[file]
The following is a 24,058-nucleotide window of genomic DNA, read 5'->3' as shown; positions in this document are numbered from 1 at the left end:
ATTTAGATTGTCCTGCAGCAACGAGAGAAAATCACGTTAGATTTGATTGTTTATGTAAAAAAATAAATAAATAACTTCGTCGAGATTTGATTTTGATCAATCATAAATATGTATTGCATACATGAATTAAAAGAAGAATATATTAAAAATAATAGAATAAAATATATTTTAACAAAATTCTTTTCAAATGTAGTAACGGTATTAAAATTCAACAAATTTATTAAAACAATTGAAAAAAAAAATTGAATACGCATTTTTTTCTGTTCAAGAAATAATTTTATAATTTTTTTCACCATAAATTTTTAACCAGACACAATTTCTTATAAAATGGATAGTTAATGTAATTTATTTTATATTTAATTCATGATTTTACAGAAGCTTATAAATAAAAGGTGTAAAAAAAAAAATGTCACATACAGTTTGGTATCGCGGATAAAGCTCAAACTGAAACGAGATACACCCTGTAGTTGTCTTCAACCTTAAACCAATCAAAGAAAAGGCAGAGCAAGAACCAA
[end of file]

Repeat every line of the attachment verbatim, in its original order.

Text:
The following is a 24,058-nucleotide window of genomic DNA, read 5'->3' as shown; positions in this document are numbered from 1 at the left end:
ATTTAGATTGTCCTGCAGCAACGAGAGAAAATCACGTTAGATTTGATTGTTTATGTAAAAAAATAAATAAATAACTTCGTCGAGATTTGATTTTGATCAATCATAAATATGTATTGCATACATGAATTAAAAGAAGAATATATTAAAAATAATAGAATAAAATATATTTTAACAAAATTCTTTTCAAATGTAGTAACGGTATTAAAATTCAACAAATTTATTAAAACAATTGAAAAAAAAAATTGAATACGCATTTTTTTCTGTTCAAGAAATAATTTTATAATTTTTTTCACCATAAATTTTTAACCAGACACAATTTCTTATAAAATGGATAGTTAATGTAATTTATTTTATATTTAATTCATGATTTTACAGAAGCTTATAAATAAAAGGTGTAAAAAAAAAAATGTCACATACAGTTTGGTATCGCGGATAAAGCTCAAACTGAAACGAGATACACCCTGTAGTTGTCTTCAACCTTAAACCAATCAAAGAAAAGGCAGAGCAAGAACCAA